Abortion Laws And Policies In Nigeria

October 28, 2020

According to the Guttmacher Institute, Nigeria has one of the highest maternal mortality ratios in the world; with unsafe abortions being a major contributor. In spite of restrictive abortion laws in Nigeria, they are still very common.

Nigeria is a highly religious and moral country that does not allow for the expression of reproductive rights. Sex education is avoided like a plague and the use of contraception is only reserved for married women. It is believed that talking about sex education will encourage promiscuity.

Many young women who have little or no knowledge of pregnancy and contraception, end up getting pregnant and seek out the fastest, secretive and easiest ways to terminate their pregnancies. The quacks that offer dangerous and unsafe abortions range from auxiliary nurses, fake doctors, local medicine vendors to traditional birth attendants.

According to the World Health Organisation, “Unsafe abortion is a procedure for terminating an unintended pregnancy, carried out either by persons lacking the necessary skills and/or in an environment that does not conform to minimal medical standards.”

Some of their methods include insertion of sharp objects into the vagina, drinking of herbal concoctions, a combination of drugs in large doses; such as painkillers and antibiotics. Drinking dangerous chemicals; such as bleach and dye. According to WHO, the results of unsafe abortions range from infertility, death, injury, loss of blood, uterine perforation to incomplete abortion and infections.

In order to drastically reduce deaths arising from unsafe abortion cases in Nigeria, organisations such as Safe2choose work actively to provide safe abortions for women who need it. But despite all efforts at this, the word “abortion” is still met with stiff opposition, from many religious organisations and lawmakers (especially of the older generation).

An example of this opposition is the raid by the Nigerian Police on the Mariestopes Clinic in Lagos. On the 21 May 2019, officers of the Nigerian Police force raided the reproductive health clinic on the basis of allegedly providing “abortion and birth control” services for women. This issue was highly condemned by many individuals and women’s rights organisations, who were saddened by the constant infringement on women’s sexual and reproductive health rights.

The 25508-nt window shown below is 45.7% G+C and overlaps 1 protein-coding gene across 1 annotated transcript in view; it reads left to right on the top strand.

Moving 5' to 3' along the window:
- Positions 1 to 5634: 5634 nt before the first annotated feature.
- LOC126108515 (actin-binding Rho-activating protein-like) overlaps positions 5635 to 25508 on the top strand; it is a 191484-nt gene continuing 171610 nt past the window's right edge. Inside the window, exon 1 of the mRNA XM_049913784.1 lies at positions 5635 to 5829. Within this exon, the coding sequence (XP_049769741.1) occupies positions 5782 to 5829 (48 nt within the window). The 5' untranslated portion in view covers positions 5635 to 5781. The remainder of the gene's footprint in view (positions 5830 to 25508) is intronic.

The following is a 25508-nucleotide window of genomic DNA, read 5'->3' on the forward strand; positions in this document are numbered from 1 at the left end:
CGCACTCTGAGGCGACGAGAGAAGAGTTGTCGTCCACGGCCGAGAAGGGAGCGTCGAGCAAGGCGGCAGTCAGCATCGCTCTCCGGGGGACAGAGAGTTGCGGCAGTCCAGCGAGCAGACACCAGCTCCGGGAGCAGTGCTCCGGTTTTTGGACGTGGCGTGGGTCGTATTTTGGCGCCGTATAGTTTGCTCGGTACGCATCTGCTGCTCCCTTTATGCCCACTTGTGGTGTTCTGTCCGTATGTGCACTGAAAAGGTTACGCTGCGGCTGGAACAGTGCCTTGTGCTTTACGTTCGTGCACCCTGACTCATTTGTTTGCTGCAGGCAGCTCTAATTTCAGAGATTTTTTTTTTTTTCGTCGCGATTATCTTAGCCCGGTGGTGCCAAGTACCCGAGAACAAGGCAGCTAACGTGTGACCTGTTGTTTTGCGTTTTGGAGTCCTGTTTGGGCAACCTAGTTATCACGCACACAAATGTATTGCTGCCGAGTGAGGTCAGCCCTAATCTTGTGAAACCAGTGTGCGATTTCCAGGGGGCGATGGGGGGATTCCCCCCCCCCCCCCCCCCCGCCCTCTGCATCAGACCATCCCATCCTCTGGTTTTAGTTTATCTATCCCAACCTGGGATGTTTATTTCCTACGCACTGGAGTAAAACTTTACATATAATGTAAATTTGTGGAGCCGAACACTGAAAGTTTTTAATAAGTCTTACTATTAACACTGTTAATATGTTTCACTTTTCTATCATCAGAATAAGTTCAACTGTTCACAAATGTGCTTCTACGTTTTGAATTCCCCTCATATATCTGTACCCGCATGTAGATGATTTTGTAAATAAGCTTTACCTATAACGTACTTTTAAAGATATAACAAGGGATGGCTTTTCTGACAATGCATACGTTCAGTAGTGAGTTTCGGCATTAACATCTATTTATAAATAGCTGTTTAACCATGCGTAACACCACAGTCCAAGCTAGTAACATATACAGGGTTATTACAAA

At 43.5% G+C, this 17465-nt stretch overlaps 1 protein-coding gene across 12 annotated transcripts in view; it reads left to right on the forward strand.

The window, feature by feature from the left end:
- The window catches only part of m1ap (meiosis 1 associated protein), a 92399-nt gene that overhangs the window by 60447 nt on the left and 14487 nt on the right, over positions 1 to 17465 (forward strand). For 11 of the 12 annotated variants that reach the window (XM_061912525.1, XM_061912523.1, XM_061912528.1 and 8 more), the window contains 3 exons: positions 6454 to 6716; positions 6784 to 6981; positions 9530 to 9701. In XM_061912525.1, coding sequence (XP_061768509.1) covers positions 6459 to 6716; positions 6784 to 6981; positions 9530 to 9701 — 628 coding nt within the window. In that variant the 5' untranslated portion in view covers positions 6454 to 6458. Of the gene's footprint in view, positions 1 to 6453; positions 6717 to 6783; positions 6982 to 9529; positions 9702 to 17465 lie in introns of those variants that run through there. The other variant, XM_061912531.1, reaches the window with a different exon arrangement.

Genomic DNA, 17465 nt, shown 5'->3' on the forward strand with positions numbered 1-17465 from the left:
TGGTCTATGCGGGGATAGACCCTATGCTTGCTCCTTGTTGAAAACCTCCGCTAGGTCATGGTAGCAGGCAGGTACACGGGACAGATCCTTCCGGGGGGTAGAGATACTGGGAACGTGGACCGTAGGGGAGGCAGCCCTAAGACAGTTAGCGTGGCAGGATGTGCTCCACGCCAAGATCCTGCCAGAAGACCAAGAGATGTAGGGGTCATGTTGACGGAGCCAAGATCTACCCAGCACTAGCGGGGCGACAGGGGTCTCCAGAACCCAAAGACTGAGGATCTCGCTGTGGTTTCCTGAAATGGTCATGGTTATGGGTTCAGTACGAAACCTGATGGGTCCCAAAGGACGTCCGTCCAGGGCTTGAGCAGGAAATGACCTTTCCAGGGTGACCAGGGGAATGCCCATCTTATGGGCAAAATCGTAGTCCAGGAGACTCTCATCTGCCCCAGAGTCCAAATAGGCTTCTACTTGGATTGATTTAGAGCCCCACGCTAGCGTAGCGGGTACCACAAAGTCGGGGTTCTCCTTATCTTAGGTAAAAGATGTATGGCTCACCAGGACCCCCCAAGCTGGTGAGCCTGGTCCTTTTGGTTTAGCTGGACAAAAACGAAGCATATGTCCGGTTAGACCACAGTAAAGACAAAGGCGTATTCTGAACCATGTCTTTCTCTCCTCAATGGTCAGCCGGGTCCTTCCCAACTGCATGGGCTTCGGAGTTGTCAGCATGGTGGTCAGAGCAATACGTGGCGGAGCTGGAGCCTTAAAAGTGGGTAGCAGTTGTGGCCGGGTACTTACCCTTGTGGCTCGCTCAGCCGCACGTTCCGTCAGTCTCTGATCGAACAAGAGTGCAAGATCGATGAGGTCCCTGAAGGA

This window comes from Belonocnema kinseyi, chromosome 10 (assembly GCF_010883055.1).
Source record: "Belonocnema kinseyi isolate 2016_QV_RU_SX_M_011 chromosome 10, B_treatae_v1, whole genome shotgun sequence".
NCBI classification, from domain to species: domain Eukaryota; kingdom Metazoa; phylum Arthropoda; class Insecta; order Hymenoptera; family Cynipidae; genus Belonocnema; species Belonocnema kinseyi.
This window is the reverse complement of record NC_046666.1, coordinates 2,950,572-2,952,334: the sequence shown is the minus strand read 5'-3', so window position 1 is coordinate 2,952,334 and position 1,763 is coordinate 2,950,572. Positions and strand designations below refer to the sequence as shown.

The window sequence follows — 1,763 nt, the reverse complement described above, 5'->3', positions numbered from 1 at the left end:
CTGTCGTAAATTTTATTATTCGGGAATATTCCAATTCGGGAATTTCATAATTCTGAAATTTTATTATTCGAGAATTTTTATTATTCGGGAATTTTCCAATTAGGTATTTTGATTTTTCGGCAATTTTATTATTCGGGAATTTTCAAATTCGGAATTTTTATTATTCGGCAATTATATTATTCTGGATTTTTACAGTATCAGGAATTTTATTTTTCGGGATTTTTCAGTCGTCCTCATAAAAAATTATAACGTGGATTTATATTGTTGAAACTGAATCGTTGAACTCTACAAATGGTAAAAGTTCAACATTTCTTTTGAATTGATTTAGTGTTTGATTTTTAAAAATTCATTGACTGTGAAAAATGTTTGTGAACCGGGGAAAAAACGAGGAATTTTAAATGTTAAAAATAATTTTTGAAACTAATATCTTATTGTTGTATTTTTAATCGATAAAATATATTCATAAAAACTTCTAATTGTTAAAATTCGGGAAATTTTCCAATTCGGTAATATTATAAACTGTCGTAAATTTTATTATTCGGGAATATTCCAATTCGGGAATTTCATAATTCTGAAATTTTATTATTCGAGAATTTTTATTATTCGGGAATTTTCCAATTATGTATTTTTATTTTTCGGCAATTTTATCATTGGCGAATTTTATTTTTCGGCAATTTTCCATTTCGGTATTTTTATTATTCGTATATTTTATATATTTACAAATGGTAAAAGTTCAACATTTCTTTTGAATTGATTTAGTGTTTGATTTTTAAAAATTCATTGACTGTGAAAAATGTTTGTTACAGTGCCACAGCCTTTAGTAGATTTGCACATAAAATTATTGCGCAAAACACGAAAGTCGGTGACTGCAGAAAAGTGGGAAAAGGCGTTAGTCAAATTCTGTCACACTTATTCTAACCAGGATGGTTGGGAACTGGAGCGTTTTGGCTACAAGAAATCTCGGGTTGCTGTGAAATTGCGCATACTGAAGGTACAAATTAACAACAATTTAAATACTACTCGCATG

Sexual and reproductive health rights — including free unrestricted access to sexual and reproductive health care and information, as well as autonomy in sexual and reproductive decision-making — are human rights; they are universal, indivisible and undeniable. And until Nigerian abortion laws are reformed to respect fundamental human rights, many women will keep dying in their numbers from complications arising from unsafe abortions. We believe the question of women’s rights is nothing else than a matter of human rights.

At PinkShoes, we explain how medical abortion works, what you need to know in advance, how it is done safely and what to expect next. You can read all this information on our site here. Our chatbot is also available 24/7 to answer all your medical abortion-related questions.

Oluwapelumi Alesinloye-King is a sexual and reproductive health professional and the country consultant for Women first digital; where she works to promote access to sexual and reproductive health information and services in Nigeria.

Join The Conversation

Bring a friend.

You'll like this

June 3, 2019

Every week, we ask anonymous people to give us a window into their relationship with the Naira – their secret Naira Life. When was the first time you earned money? A scholarship when I was in 100-level. The money wasn’t coming to me – it was going to my dad’s account – but it was […]

Watch

Now on Zikoko

Recommended Quizzes

April 3, 2020

While the rest of the world loves to treat our continent like a country, there are actually 54 African countries. So, in a bid to test your knowledge (and educate you), we’ve created a quiz to see how many of their capitals you can correctly name. Go ahead: